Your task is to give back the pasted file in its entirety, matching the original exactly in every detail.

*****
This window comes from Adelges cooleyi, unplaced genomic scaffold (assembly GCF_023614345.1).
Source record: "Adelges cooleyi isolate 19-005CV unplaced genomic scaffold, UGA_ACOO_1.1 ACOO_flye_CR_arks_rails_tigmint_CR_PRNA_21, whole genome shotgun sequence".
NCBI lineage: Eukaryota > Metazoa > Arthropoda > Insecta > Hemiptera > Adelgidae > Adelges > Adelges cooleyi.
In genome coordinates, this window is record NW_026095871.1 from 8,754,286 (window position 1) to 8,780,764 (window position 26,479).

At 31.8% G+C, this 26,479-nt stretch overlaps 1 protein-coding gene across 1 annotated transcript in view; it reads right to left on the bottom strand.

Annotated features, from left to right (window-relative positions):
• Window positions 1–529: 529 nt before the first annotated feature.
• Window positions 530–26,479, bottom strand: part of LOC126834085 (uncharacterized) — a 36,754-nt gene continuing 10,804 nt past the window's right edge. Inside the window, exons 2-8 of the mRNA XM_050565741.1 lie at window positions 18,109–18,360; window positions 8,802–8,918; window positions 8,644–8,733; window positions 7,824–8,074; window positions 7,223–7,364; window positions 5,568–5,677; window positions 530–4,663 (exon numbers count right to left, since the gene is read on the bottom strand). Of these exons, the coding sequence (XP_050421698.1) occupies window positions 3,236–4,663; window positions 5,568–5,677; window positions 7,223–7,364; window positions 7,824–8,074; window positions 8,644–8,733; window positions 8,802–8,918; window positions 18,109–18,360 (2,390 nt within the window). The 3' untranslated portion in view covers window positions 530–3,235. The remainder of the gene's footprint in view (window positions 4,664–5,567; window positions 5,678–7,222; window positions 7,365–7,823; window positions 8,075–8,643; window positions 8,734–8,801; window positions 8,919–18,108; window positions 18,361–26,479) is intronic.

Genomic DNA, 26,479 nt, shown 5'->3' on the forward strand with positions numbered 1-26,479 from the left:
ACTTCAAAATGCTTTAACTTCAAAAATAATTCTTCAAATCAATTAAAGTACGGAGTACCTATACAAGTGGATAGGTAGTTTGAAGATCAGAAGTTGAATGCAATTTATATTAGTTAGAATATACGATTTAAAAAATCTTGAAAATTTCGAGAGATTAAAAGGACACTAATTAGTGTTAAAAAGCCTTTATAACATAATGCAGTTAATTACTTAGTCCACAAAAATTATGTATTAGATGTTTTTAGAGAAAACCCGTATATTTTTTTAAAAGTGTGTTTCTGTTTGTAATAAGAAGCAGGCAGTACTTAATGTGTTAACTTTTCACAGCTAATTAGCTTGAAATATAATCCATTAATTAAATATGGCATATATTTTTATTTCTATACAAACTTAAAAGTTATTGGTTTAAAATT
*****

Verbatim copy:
This window comes from Adelges cooleyi, unplaced genomic scaffold (assembly GCF_023614345.1).
Source record: "Adelges cooleyi isolate 19-005CV unplaced genomic scaffold, UGA_ACOO_1.1 ACOO_flye_CR_arks_rails_tigmint_CR_PRNA_21, whole genome shotgun sequence".
NCBI lineage: Eukaryota > Metazoa > Arthropoda > Insecta > Hemiptera > Adelgidae > Adelges > Adelges cooleyi.
In genome coordinates, this window is record NW_026095871.1 from 8,754,286 (window position 1) to 8,780,764 (window position 26,479).

At 31.8% G+C, this 26,479-nt stretch overlaps 1 protein-coding gene across 1 annotated transcript in view; it reads right to left on the bottom strand.

Annotated features, from left to right (window-relative positions):
• Window positions 1–529: 529 nt before the first annotated feature.
• Window positions 530–26,479, bottom strand: part of LOC126834085 (uncharacterized) — a 36,754-nt gene continuing 10,804 nt past the window's right edge. Inside the window, exons 2-8 of the mRNA XM_050565741.1 lie at window positions 18,109–18,360; window positions 8,802–8,918; window positions 8,644–8,733; window positions 7,824–8,074; window positions 7,223–7,364; window positions 5,568–5,677; window positions 530–4,663 (exon numbers count right to left, since the gene is read on the bottom strand). Of these exons, the coding sequence (XP_050421698.1) occupies window positions 3,236–4,663; window positions 5,568–5,677; window positions 7,223–7,364; window positions 7,824–8,074; window positions 8,644–8,733; window positions 8,802–8,918; window positions 18,109–18,360 (2,390 nt within the window). The 3' untranslated portion in view covers window positions 530–3,235. The remainder of the gene's footprint in view (window positions 4,664–5,567; window positions 5,678–7,222; window positions 7,365–7,823; window positions 8,075–8,643; window positions 8,734–8,801; window positions 8,919–18,108; window positions 18,361–26,479) is intronic.

Genomic DNA, 26,479 nt, shown 5'->3' on the forward strand with positions numbered 1-26,479 from the left:
ACTTCAAAATGCTTTAACTTCAAAAATAATTCTTCAAATCAATTAAAGTACGGAGTACCTATACAAGTGGATAGGTAGTTTGAAGATCAGAAGTTGAATGCAATTTATATTAGTTAGAATATACGATTTAAAAAATCTTGAAAATTTCGAGAGATTAAAAGGACACTAATTAGTGTTAAAAAGCCTTTATAACATAATGCAGTTAATTACTTAGTCCACAAAAATTATGTATTAGATGTTTTTAGAGAAAACCCGTATATTTTTTTAAAAGTGTGTTTCTGTTTGTAATAAGAAGCAGGCAGTACTTAATGTGTTAACTTTTCACAGCTAATTAGCTTGAAATATAATCCATTAATTAAATATGGCATATATTTTTATTTCTATACAAACTTAAAAGTTATTGGTTTAAAATT